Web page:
The Ladies of Horror
Picture-Prompt Writing Challenge!
by Alex Grehy
Through the generations,
the fire of Frankenstein’s obsession,
to kindle life from death, remained
unquenched by failure.
The last Doctor F, deluded as the first,
found the feather glowing at the
bottom of the grave, below the
noisome remains he’d unearthed for spare parts.
He thought it a sign, maybe a phoenix feather,
an omen for his latest resurrection; how was he to know
that the corpse had been blessed by an angel, granting
a gift of peace and a death free of fear, so unlike her life.
ended too soon by a father who feared
the loss of her virtue more than the
damnation of his eternal soul.
He secured her shapely remains to the table,
placed his apparatus, the helmet, the electrodes.
The angel’s feather, in its specimen jar, leapt, shattered the
glass, hovered, shaking, like an like an admonitory finger
before settling between the woman’s breasts.
He threw the switch, regardless. A flash more divine
than rational blinded him for a moment, then
she stood before him, her monstrous beauty divine,
wings of light streaming as she wordlessly regarded him.
Unlike the others, she did not rise confused or dismayed,
She knew her purpose – to heal all fears, as hers
had been healed by death; her diamond eyes seeing
a clarity of mercy, untainted by vengeance.
She erased his fear of being alone,
the driving force of his existence, left him
senseless, barely motivated to breathe.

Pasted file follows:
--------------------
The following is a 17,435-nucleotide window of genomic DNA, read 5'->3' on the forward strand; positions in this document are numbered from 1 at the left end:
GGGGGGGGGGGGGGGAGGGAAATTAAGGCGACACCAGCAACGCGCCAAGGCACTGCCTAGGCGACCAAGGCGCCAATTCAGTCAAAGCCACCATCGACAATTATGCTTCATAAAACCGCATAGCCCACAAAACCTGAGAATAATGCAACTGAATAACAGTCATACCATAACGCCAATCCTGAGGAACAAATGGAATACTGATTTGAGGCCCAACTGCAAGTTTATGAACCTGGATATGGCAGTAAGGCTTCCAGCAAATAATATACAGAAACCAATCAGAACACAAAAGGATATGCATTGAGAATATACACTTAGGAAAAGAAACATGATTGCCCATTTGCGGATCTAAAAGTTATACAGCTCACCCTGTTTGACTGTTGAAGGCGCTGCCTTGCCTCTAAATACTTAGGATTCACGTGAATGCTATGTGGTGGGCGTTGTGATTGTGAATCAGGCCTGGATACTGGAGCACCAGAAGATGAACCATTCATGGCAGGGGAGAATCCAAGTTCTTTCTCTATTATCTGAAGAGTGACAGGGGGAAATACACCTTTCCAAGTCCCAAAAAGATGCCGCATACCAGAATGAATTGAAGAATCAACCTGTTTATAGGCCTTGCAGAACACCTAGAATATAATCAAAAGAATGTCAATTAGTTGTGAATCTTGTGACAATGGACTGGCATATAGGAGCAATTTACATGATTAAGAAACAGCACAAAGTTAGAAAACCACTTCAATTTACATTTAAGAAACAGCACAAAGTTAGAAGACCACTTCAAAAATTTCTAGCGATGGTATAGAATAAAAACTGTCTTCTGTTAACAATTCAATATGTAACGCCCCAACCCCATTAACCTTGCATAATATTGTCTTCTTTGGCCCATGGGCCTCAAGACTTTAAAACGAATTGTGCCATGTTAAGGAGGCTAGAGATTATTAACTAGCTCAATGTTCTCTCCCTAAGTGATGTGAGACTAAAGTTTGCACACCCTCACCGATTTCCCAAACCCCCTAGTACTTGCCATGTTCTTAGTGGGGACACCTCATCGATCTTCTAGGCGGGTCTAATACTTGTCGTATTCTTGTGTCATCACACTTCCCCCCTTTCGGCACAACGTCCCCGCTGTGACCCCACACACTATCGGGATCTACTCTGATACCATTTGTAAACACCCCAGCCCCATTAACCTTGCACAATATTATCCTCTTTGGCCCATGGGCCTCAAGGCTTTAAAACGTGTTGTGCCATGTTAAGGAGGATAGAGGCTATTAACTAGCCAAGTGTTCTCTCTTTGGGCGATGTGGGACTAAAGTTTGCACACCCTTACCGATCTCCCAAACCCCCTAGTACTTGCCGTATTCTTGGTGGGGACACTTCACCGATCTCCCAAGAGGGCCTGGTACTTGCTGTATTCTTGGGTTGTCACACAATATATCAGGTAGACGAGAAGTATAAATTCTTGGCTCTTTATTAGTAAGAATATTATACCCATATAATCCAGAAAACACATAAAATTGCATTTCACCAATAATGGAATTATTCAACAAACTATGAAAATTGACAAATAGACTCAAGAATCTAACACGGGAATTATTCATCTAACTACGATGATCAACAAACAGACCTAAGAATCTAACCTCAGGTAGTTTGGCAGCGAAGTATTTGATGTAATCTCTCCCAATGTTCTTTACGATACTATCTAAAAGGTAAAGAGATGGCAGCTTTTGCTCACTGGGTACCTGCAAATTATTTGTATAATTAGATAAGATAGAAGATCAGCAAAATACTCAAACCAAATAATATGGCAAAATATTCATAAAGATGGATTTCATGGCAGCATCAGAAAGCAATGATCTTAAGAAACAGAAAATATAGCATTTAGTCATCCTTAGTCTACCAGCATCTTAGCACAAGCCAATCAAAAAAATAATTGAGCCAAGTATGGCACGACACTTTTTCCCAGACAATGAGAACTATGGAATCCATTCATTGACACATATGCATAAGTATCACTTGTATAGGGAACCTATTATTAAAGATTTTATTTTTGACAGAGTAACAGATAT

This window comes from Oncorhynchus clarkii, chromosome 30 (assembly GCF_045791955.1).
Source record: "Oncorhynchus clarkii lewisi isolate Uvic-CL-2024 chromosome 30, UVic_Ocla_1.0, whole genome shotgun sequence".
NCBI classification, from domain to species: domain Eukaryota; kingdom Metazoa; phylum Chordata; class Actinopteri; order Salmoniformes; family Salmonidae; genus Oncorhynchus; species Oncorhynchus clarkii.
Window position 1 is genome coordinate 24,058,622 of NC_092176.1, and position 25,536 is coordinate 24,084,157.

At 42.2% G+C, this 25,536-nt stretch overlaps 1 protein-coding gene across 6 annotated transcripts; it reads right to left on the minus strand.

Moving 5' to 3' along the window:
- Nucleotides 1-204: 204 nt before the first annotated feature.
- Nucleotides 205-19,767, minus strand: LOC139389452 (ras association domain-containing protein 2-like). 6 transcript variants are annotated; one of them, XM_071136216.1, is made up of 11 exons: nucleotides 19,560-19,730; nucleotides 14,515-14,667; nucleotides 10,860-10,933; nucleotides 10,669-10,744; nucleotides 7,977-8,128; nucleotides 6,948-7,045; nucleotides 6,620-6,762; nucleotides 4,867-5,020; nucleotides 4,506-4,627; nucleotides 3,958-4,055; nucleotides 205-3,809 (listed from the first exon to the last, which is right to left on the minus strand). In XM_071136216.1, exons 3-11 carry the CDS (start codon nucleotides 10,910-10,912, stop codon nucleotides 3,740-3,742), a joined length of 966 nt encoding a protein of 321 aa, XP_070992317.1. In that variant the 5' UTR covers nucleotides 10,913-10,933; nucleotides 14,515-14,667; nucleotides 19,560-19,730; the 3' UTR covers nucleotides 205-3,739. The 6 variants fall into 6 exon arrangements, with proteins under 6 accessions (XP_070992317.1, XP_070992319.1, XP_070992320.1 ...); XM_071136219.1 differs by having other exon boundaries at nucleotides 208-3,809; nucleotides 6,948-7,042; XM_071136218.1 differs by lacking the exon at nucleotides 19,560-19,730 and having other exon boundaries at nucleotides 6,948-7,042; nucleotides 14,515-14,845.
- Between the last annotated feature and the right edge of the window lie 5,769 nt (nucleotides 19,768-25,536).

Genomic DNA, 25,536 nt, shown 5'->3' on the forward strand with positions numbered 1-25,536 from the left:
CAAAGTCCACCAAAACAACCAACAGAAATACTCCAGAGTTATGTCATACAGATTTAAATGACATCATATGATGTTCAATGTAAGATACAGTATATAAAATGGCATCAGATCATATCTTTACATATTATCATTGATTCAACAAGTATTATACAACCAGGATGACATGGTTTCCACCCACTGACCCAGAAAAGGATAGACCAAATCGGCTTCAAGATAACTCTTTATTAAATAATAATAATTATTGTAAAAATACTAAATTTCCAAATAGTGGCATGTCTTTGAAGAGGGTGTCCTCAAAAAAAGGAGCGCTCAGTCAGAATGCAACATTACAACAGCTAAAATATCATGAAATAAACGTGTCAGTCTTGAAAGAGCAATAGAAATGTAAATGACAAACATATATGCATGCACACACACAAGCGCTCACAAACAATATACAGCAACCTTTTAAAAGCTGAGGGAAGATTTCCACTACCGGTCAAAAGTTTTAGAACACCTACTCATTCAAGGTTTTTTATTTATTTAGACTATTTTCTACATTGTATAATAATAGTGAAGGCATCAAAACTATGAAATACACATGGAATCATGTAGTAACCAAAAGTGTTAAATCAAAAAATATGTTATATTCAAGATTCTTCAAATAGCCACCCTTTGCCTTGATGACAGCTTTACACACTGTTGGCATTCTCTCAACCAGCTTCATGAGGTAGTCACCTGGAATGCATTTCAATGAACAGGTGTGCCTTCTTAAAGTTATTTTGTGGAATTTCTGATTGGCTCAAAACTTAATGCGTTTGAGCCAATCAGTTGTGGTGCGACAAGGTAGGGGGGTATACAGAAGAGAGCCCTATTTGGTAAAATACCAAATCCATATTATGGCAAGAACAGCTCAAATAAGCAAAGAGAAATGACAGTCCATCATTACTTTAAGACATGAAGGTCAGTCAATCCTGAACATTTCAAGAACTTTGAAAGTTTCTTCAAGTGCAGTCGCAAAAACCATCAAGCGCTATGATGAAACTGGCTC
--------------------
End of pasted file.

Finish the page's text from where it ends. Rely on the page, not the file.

The windmill sails spun wildly as she swept through
the countryside on her celestial mission. She pacified
the braying mob; eliminated their fear of the unknown,
their vile hatred dropping with their pitchforks.
Freedom from fear, the angel’s gift –
released from the fear of failure, they failed,
released from the fear of hunger, they starved,
released from the fear of death, they died,
So did Frankenstein’s Angel bring
a peace of sorts to the world.
Fiction © Copyright Alex Grehy
Image courtesy of Pixabay.com
More from author Alex Grehy:
After a lifetime of writing technical non-fiction, Alex Grey is fulfilling her dream of writing poems and stories that engage the reader’s emotions. Her work has been featured by a wide range of publications including Siren’s Call, Raconteur, Bookends Review, and Toasted Cheese. One of her comic poems is also available via a worldwide network of public fiction dispensers managed by French publisher, Short Edition. Her ingredients for contentment are narrow boating, greyhounds, singing and chocolate. It is a sweet life, yet Alex’ original view of the world has led to her best friend to say ‘For someone so lovely, you’re very twisted!
Please click here to discover more!